My talks last about 1 hr 15 min. Depending on the talk, I'll show a variety of textiles, artefacts and quilts. All of my talks are 'handson'. You'll actually get to handle the pieces and examine them closeup. Some talks include digital images from our travels and research in Africa.
And don't worry: I always bring along some African fabrics, beads and baskets for sale.
Many groups like to combine a talk with one of my 1/2 day workshops.
Over the years I've been amazed by the work created by many quilters and artists using 'my' African fabrics. So let's take a journey across Africa through some of the beautiful quilts made by friends of The African Fabric Shop. Just like a proud grandma, I'll even tell you some of the stories behind the quilts. Oh - and there are a few of my own quilts in the suitcase as well.
The creative process is often likened to a journey.
My journey began when I first went to Africa in 1984 and I'm still travelling the buses and back roads as I research and document Africa's colourful and varied textile traditions.
In this talk our journey follows a defining metaphor of African design, fashion and expression: Africa wax print fabric.
African fabric meets Britain's textile and industrial heritage in a splash of colour and design.
Oh, and a few quilts as well!
Focusing on cloths from my collection, we'll look at West Africa's long tradition of hand-dyeing fabrics.
We'll examine indigo from Guinea, Mali and Kano, Nigeria, plus resist dyed Adire, kola and indigo from The Gambia and batiks from Ghana.
Then we'll see how contemporary dyers are building on the past to develop new techniques and designs.
And, we'll see how I've used these fabrics in my quilts.
Indigo truly is 'the king of colours'. And nowhere more so than in Africa.
Mixing a bit of history with a bit of alchemy, then adding a dash of design, we'll discover the beauty, excitement and significance of this unique dye in Africa.
We'll focus on Adire and Dogon resist dyeing, Mossi cloth from Mali, Daboya strip woven cloth and costume from Ghana, and factory produced blue print Shwe Shwe fabric from South Africa.
In Africa, the bigger the occasion, the more important it is to show off.
And what better way to display your status, importance and wealth than by what you wear?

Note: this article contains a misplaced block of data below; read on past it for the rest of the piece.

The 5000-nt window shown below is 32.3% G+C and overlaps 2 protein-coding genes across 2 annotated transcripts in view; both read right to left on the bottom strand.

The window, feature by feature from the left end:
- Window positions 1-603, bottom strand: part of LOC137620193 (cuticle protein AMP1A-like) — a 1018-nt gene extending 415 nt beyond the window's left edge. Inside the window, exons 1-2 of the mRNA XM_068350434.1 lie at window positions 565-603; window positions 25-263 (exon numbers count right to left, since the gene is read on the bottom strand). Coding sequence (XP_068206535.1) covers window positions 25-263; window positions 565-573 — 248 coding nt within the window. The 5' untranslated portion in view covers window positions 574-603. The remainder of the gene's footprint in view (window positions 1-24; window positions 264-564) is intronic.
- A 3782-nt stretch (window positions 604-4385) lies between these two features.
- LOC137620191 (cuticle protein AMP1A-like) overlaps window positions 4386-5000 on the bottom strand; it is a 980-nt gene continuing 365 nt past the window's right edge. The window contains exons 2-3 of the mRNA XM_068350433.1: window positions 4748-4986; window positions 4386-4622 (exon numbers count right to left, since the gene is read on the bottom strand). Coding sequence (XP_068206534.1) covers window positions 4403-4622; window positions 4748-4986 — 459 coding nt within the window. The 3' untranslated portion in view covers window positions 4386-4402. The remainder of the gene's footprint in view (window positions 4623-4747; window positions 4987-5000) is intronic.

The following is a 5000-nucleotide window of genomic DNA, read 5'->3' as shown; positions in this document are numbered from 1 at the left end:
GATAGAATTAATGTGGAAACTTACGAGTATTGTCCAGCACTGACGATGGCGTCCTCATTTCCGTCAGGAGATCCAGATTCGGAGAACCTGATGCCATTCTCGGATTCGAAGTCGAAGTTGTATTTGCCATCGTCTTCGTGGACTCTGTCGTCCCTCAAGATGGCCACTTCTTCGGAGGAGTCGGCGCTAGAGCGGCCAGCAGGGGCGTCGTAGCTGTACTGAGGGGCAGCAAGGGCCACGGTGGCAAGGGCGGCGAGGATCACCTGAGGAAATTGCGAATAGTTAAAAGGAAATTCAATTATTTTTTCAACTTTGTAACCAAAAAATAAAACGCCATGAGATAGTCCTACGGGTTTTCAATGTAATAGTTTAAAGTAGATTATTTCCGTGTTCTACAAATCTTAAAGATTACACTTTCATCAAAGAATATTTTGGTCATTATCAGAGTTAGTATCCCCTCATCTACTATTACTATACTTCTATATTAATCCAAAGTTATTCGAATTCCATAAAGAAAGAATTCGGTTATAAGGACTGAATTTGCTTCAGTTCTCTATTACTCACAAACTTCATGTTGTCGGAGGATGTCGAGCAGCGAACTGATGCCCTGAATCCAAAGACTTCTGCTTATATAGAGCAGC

Grand flowing boubous, enormous embroidered trousers and Bolgatanga underwear are just a few of the items from my collection that you can admire and handle.
Plus, we'll need a model or two!
Many of my quilts have been influenced by the textiles of West Africa.
By handling both vintage and modern pieces from my collection, we'll discover how these traditional cloths are made.
We'll also discuss their place in West African culture, as well as the background and meaning of their designs.
Handwoven Kente cloth and handstamped Adinkra cloth are just two of the textiles we'll examine.
And you'll see in a selection of my quilts how these traditional African designs can inspire your creative work.
Many groups like to combine this talk with my workshop in Adinkra Stamping.
A look at how trade helped develop and influence textile traditions in West Africa.
We'll look back at the early days of trade across and into Africa, then discover what's happening today in contemporary Africa.
Such a small thing - the bead - but so important in African culture.
Used for adornment, to show status and to communicate messages about the wearer.
From beads made using glass, brass and plastic to beaded ornaments made from imported beads, we'll take a tour around the continent looking at the place of the bead in African cultures.
Talk + 1/2 day workshop: £200
Travel: .45p per mile, plus accommodation if required.
Cancellation: All bookings are subject to a £50 charge if cancelled less than 25 days prior to the arranged date.
If you'd like more information about my talks and workshops, or if you'd like to make a booking, please contact me: Magie Relph at The African Fabric Shop.
t: 01484 850629